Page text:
Every Memorial Day, I remember that popular saying about how you can tell a lot about a country by how they honor their war dead.
As a kid growing up in the Midwest, Memorial Day for me was always a time for parades, family barbecues and a trip to the cemetery to put flags and flowers on the graves of relatives.
The parades were, in the eyes of this small town boy, spectacular. They snaked down Main Street past the high school, pausing briefly in front of the 56-foot-tall Civil War memorial monument, down through the city business district.
I remember standing at the curb waving a tiny American flag on a stick, paying more attention to the marching bands and colorful floats than to the monument.
It was only later that I came to appreciate what it stood for.
Who was that granite soldier in the at rest position on top of that high column? He represented all the local county soldiers who had died in the Civil War.
The very first Memorial Day was celebrated on May 5, 1868, just after the end of the Civil War.
The official proclamation reads: “The 30th of May, 1868, is designated for the purpose of strewing with flowers, or otherwise decorating the graves of comrades who died in defense of their country during the late rebellion, and whose bodies now lie in almost every city, village, and hamlet churchyard in the land.”
Eventually the holiday was moved to the last Monday of May, which is when we celebrate it today.
On Memorial Day, we honor those who have given their lives in service to the nation.
Remembering the Fallen
Nearly 500,000 military personnel died in the Civil War itself. Down through our history, many thousands more gave their all to keep the nation from perishing.
- Revolutionary War: 25,000
- War of 1812: 2260
- Indian Wars: 1,000
- Mexican War: 13,283
- Civil War: 620,000
- Spanish American War: 2446
- World War I: 116,516
- World War II: 405,399
- Korean War: 36,000
- Vietnam War: 58,220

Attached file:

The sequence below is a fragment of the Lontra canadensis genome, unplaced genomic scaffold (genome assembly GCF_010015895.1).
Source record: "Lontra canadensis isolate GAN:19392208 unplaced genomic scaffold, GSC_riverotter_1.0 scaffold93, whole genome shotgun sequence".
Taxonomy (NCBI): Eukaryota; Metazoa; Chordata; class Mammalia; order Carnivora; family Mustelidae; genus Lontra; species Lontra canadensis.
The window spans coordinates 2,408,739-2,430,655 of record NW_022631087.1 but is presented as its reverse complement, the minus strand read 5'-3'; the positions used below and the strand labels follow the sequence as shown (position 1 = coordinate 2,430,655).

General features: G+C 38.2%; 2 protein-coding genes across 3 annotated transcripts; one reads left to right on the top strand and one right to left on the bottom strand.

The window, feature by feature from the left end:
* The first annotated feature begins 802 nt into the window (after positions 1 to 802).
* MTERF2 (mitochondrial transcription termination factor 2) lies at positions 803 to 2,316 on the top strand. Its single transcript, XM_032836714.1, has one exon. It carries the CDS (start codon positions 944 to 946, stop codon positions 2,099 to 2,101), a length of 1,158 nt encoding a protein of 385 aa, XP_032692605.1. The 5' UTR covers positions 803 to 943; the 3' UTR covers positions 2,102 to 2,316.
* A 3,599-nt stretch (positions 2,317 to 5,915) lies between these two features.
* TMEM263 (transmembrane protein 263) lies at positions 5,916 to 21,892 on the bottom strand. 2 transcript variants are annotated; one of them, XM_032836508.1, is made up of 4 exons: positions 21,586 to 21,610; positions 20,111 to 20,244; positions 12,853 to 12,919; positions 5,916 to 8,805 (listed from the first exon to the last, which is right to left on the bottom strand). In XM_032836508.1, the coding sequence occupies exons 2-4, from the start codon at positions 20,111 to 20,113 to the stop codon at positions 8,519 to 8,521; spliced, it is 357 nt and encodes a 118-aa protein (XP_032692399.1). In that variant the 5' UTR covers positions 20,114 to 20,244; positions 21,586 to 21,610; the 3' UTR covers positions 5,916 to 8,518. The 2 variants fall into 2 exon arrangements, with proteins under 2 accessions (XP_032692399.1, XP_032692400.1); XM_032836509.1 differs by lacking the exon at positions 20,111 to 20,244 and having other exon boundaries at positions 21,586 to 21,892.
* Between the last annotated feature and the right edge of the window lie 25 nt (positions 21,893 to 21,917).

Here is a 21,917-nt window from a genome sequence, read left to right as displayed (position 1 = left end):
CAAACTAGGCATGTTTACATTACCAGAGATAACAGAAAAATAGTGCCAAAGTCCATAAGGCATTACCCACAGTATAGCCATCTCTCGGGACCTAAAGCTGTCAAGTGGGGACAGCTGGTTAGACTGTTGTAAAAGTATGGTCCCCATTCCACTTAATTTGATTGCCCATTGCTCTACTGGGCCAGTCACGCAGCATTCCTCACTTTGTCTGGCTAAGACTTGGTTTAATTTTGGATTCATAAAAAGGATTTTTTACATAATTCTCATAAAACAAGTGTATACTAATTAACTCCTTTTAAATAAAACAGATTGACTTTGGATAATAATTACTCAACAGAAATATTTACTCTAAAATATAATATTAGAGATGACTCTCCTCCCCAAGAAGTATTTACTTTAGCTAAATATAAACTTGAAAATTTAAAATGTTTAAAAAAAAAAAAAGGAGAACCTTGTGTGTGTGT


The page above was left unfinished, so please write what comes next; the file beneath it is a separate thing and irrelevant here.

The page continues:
- Persian Gulf War: 1565
- Global War On Terror: 7000
Memorial Day is a day to look back and honor the price paid for the freedoms we enjoy today. It’s not veterans day—that’s in November. Nor is it just the beginning of Summer.
It’s a day that matters.
How to Celebrate Memorial Day
The Memorial Day federal holiday is one of those holidays that bring families together. So for most of us, that will be our major observation of the holiday.
But there’s more we can do to make it memorable, both to ourselves and to our families.
Visit a local veterans cemetery. On this day, it’s not unusual to see families visiting their local cemetery to place flowers on the graves of relatives–or even total strangers–who died in wartime.
What a “teachable moment” might this be to teach your children about some of the values that we, as Americans, hold close to our hearts?
Our flag doesn’t fly because the wind moves it, but because of the last breath of each soldier who died protecting it.
Hang the flag at half-staff. Many people demonstrate their support of the military by hanging the American flag off their front porches on this day. What a great reminder to neighbors about the true meaning of this day!
By the way, did you know that federal guidelines recommend hanging the flag at half-staff until noon, and then at full-staff till sundown?
Moment of Silence: In the year 2000, President Clinton signed the “National Moment of Remembrance Act” into law. It encourages all Americans to pause for a moment of silence at 3 pm on Memorial Day to remember and honor all who have died in service to the nation.
Wear a Memorial Day Poppy. Every year I run into people giving away poppies on Memorial Day (usually at the Mall or Supermarket). Poppies were first connected to this day in the 1915 Lt. Col. John McCrae poem, “In Flanders Fields.”
“In Flanders fields, the poppies blow.
Between the crosses, row on row.
That mark our place, And in the sky,
We are the dead.”
Later, the American Legion and the VFW (Veterans of Foreign Wars) picked up on the poppy as a memorial to the war dead and helped make it a popular tradition to wear poppies on this day.
Memorial Day: A Time to Remember and Respect
Sure, this is a day when the family gathers together for hot dogs and cold beers. But we cannot let it end at that.
I believe Author Tamra Bolton said it well: “This is the day we pay homage to all those who didn’t come home. This is not veterans day; it is not a celebration. It is a day of solemn contemplation over the cost of freedom.”
Let us not take for granted the very things for which we should be most grateful.